JD: Not that much. We are what we call “decadent minimalists.” An outrageous rococo gold mirror may hang on our wall, but it’s the only thing on our wall. Our general rule is that everything we own is either something we absolutely love or something we use all the time. Of course we always watch out for an extraordinary event or unprecedented opportunity – but we are never desperate about buying things. And we recommend that people spend less time shopping online. Get out there on the streets! That’s where we have made all of our best discoveries.
JS: Jessica, tell me about your graduate work. You wrote about people with exotic pets. Has eccentric lifetstyles always been an interest of yours?
JD: Yes! I have always been drawn to highly aestheticized lives and eccentric personalities. My interest in the history of exotic animal collecting began with the story of Luisa Casati – a late nineteenth century Marchesa and muse – who walked her leashed cheetahs through the streets of Venice while completely naked apart from the live snakes she wore around her wrists. She was known for her extraordinary menagerie of animals, elaborate costume balls and a desire to be “a living work of art.” It was her life that sparked my interest in the book I’m writing now – called The Gilded Cages of the Gilded Ages – about exotic animal collecting among the European aristocracy and the ways that it inspired the practice within the emerging American upper class. It is structured as a series of little known vignettes that explore what it means to collect living beings and how it transforms the boundaries between humans, animals, life and art. Although the book is informed by my academic training, I’m writing it to be accessible to anyone who is interested in the topic. It’s a fun project because it has sparked so many fascinating conversations. One night over cocktails with some ladies I just met, one of them told me that she owns the mansion that once belonged to Reed Erickson – an extremely wealthy and early transgender activist who lived there in the 1960’s with his leopard Henry who he also brought on vacations via private jet.
JS: Damon, you work at Space X. Tell me a bit about what you do there.
Damon Northrop: SpaceX designs, builds, and launches revolutionary rockets and spacecraft with the ultimate goal of making human life possible on Mars. We work with NASA, the Air Force and commercial customers to resupply the International Space Station (launch communication, weather, and defense satellites) and will eventually deliver the next generation of astronauts to space. What really distinguishes SpaceX is not only our technological innovation but our emphasis on cost-effectiveness – especially with our continued success developing reusable rockets. In that sense, it’s not that different from FAUX RICHE. As for what I do at SpaceX, I’m an engineer trained in metallurgy leading a team that identifies and qualifies new supplier technologies and materials. Since we don’t yet have the technology we need to get humans to Mars, it’s my job to develop and adopt it. I’ve wanted to work in rocket science my entire life. The day after I was hired at SpaceX, Jessica was sorting through some boxes of childhood memories and found a detailed drawing I made of a rocket launch to Mars when I was only five. The science is remarkably accurate. We had it framed.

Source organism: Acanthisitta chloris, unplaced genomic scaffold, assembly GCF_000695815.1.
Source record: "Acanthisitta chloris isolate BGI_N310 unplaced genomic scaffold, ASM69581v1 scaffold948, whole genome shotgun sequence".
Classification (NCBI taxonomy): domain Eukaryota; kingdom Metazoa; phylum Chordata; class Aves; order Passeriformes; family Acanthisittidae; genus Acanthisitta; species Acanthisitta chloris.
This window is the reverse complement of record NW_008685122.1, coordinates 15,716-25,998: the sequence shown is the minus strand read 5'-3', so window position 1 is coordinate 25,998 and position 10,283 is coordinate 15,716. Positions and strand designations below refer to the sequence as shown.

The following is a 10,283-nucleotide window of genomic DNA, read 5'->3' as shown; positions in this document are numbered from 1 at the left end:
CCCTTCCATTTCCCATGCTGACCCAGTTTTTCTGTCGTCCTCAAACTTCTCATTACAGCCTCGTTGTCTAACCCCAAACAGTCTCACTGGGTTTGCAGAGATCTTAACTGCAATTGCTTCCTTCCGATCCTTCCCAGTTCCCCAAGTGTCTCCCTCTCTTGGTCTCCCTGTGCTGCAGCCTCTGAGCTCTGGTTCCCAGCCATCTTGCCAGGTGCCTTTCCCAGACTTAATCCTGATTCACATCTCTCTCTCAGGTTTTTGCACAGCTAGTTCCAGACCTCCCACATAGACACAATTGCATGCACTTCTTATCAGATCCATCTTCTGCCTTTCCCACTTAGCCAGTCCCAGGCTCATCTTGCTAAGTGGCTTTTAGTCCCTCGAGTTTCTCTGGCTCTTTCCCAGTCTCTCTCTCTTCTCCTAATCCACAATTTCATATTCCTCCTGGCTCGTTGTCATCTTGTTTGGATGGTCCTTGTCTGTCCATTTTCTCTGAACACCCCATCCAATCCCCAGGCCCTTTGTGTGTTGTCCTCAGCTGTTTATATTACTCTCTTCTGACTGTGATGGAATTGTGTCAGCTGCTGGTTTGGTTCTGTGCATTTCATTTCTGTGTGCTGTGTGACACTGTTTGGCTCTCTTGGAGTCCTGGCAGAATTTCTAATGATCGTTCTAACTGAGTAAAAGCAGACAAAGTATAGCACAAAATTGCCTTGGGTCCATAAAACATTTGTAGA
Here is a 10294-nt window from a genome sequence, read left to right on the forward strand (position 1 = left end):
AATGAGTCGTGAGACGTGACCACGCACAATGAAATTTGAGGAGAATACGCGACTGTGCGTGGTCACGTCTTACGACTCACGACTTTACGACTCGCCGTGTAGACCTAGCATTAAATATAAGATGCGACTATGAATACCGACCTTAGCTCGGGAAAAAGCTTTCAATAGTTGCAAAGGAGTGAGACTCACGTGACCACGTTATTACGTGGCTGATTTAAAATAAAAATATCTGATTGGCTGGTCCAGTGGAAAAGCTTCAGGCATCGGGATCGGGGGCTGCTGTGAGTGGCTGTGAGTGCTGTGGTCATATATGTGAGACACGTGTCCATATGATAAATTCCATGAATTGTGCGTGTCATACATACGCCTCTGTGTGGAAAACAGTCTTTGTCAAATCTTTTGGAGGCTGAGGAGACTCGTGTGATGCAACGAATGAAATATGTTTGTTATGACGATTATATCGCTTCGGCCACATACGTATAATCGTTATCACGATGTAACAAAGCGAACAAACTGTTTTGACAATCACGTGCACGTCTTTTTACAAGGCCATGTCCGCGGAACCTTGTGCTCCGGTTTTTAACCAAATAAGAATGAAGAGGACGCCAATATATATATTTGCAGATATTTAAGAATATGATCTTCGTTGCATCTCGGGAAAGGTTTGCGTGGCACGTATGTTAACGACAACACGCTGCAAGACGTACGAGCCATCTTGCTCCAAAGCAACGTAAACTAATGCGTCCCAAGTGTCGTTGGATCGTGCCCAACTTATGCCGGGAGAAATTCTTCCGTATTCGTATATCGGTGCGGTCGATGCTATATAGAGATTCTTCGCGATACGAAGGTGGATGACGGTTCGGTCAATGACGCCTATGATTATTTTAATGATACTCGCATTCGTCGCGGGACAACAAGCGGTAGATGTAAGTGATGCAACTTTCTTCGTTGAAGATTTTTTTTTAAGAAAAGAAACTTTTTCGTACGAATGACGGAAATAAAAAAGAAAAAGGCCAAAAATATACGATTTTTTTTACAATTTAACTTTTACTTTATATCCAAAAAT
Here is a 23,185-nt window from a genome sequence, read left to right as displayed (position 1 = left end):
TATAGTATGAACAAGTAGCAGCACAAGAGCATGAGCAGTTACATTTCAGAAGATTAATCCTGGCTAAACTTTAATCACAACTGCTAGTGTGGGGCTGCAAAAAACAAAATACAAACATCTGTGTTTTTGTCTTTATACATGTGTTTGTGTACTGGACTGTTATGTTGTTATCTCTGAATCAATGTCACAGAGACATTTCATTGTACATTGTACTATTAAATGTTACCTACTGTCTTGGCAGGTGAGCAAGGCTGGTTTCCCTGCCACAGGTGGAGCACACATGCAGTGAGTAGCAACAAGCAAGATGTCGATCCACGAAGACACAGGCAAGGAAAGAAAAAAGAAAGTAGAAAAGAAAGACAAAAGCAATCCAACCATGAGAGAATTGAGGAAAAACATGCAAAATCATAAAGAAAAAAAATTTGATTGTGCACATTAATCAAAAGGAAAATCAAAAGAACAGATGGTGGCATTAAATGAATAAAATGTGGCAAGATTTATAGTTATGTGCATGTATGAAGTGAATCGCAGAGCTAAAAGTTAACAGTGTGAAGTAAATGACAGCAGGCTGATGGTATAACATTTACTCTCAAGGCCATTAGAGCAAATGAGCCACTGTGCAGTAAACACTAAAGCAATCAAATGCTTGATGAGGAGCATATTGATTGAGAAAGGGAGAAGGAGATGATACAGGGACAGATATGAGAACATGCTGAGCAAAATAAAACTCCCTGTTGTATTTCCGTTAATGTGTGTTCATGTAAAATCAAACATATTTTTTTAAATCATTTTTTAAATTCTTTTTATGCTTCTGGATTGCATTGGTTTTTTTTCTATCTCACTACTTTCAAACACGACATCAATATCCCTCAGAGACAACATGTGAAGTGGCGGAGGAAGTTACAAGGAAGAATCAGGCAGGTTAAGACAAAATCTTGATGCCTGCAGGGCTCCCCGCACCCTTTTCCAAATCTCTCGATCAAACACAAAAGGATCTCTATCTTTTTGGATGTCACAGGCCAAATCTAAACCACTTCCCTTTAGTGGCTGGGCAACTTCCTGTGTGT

JS: In some ways, it seems like you are working on the technology of the future while channeling the aesthetics and ethos of the past. Is that intentional?
DN: Yes. People often misunderstand an interest in the aesthetics and ethos of the past as a kind of nostalgia. Conversely, when people know that I work in rocket science, sometimes they assume that all I care about is the future – almost at the expense of the past. Yet for both Jessica and myself, we see no contradiction. We are constantly trying to recreate the world around us, to find meaningful experiences, use different tools, refuse the banal, find the unexpected and imagine something better. Maybe we will find what we need in a kitchen from the 1930’s, or maybe we will find it on Mars. What links all of our ideas together is the belief that if we want a better world, living needs to be less expensive.